I know the type. As a professor at a liberal arts college and then as an academic dean at a regional university, I saw too many, too often. They are anti-establishment professorial pied pipers who latch onto the latest cause celebr/I> to encourage disaffection and alienation among impressionable undergraduates and cynical graduate students. Some are subtle; some are flamboyant, but regardless of the style, they have made an art form out of the ideological seduction of their students, playing to the students’ egos, their quest for independence and their typical rebellion against authority. Egoists themselves, these professors excel in manipulating the egos of their students. With snake-oil-salesman-type rhetoric, they tell gullible students that they are the brightest young people ever; that they are far too intelligent to be bound by mere conventional wisdom and traditional values.
The latest in a long line of professorial propagandists is Nicholas DeGenova from Columbia University. The lowly assistant professor of anthropology perhaps seeking to pad his curriculum vitae hoping for promotion to associate professor spoke at a campus “teach-in” at the Low Library on the New York City campus. He even skipped his usual office hours in order to attend the antiwar function. The event characterized by descriptions of the U.S. War against the Saddam regime as “illegal,” “corrupt” and “murderous,” was attended by more than 3,000 students and faculty and lasted more than 6 hours. DeGenova declared that patriotism and support for the U.S. troops perpetuated American imperialism and racism. He called for a “million Mogadishus” and for a resounding defeat of the U.S. in Iraq. Mogadishu, made famous in the movie, Black Hawk Down, was the city where the Somalia Army ambushed and brutally slaughtered 18 American soldiers in 1993. DeGenova added to the controversy by saying, “The only true heroes are those who find ways that help defeat the U.S. military.” Not so widely reported are DeGenova’s words about the war being “criminal,” his calling the U.S. forces a “war machine,” and his assertion that “patriots” are “white supremacists.” Sadly, the professor’s remarks generated applause from the audience, firmly establishing him as a “Mogadishu mentor” and a hero to those with Marxist leanings.
Not surprisingly, this professor has been in hot water before for claiming that the Palestinians, not the Israelies, were victims of the Holocaust. Called Nick by his students, DeGenova is a champion of Mexican migrant workers and is an expert in “gangsta rap.” This time, though, DeGenova’s remarks just might have become the “tipping point” in academic-freedom-as-license. Even Columbia University President, Lee C. Bollinger has joined the outcry against DeGenova’s outrageous statements. Bollinger said that DeGenova has “crossed the line.” Columbia alumni are threatening to withhold donations because DeGenova’s presence “pollutes the educational atmosphere” on campus. The sponsors of the teach-in complain that DeGenova “hijacked” and “manipulated” their event with his “irresponsible” action. A colleague called the professor’s remarks “idiotic” while a student described him as a “shameless hatemonger.” The DeGenovas have received a barrage over 1,000 of negative phone and email messages. Typically, DeGenova whines that his remarks were “taken out of context” and some of his students staged a “sit-in” in the rain to protest the firestorm over his remarks.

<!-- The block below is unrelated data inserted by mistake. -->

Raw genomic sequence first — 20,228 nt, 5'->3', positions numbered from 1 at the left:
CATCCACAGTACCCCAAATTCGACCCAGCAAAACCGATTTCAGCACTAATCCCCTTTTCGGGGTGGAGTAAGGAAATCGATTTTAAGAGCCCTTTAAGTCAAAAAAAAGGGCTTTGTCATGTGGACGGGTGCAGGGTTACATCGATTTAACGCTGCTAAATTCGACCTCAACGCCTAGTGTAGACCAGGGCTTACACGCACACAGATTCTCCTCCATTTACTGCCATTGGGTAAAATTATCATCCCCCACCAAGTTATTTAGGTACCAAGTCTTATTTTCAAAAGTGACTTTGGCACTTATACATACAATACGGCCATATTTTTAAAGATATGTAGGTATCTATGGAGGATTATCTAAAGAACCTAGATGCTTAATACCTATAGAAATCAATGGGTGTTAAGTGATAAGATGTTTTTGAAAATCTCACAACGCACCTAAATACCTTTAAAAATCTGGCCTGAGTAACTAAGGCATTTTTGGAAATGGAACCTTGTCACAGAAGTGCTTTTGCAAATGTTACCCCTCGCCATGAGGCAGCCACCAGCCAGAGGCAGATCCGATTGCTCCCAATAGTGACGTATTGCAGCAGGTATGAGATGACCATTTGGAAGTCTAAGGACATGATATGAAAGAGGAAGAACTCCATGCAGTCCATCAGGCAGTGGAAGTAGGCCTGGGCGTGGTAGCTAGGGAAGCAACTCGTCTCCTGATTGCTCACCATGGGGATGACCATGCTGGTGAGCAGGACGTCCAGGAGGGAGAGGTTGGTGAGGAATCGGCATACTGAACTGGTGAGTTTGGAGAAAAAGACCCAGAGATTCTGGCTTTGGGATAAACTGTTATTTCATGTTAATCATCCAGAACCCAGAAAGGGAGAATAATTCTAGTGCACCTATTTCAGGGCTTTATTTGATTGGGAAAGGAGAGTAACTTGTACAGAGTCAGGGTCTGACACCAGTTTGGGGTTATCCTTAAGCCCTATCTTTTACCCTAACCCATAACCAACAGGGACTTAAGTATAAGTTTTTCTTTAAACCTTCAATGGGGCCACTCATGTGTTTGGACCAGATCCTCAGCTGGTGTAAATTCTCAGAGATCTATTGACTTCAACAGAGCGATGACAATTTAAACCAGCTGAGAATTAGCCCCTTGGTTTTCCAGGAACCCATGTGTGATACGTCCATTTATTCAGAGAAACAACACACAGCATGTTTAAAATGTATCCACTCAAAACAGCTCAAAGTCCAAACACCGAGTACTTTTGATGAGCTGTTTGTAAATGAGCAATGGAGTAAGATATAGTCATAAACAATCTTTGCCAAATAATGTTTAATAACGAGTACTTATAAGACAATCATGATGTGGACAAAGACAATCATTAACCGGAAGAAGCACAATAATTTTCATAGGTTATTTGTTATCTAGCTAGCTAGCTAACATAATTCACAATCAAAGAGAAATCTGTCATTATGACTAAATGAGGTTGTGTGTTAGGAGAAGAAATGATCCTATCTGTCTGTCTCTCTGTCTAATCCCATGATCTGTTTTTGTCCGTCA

The hate mongers of the radical Left from Angela Davis to Nicholas DeGenova spew their anti-American, anti-capitalism, anti-male, anti-WASP, anti-Christian screeds protected by the tradition of academic freedom and freedom of speech. They are aided and abetted by nae and idealistic elites whose ideology implies a necessity to coddle those who hide behind the shield of victimhood, no matter how imaginary their claims of oppression. Further, their invective provokes no outrage from their fellow travelers in the media. These skillful manipulators however well-meaning have blurred the distinction between legitimate dissent and treason. They have, in the words of President Bollinger, “crossed the line.”
All the talk in the 60s and 70s about “freedom of speech” has morphed into the politically correct and coercive speech codes of the 80s and 90s. Now, academic freedom serves only to constrain and is applied selectively; the hatemongers have free reign. When conservatives express themselves, they are censored. Campus newspapers ban conservative columns. Editors of campus newspapers have been required to apologize for voicing conservative ideology. Indeed, paid advertising, if considered “right-wing,” is rejected. Even more outrageous, serious people like David Horowitz and Ward Connerly who are prepared and willing to engage in a rigorous debate about the issues the very essence of what education should be about are persona non-grata. At Cornell University a couple of years ago, police had to step in to protect best-selling conservative author and lawyer, Ann Coulter, from physical attack by students who objected to her remarks; campus extremists compared her to Hitler. Routinely, conservative commencement speakers generate protests and boycotts of the commencement ceremonies.
There is a certain poetic justice to the firestorm of protest that followed DeGenova’s remarks; he sought the slaughter of American soldiers, the military men and women who gave him the right to express his opinions, however disgusting and repugnant. Now it’s time for universities to exercise the right and responsibility to determine the kind of instruction that is appropriate in academe and the kind of role model that is appropriate in the classroom.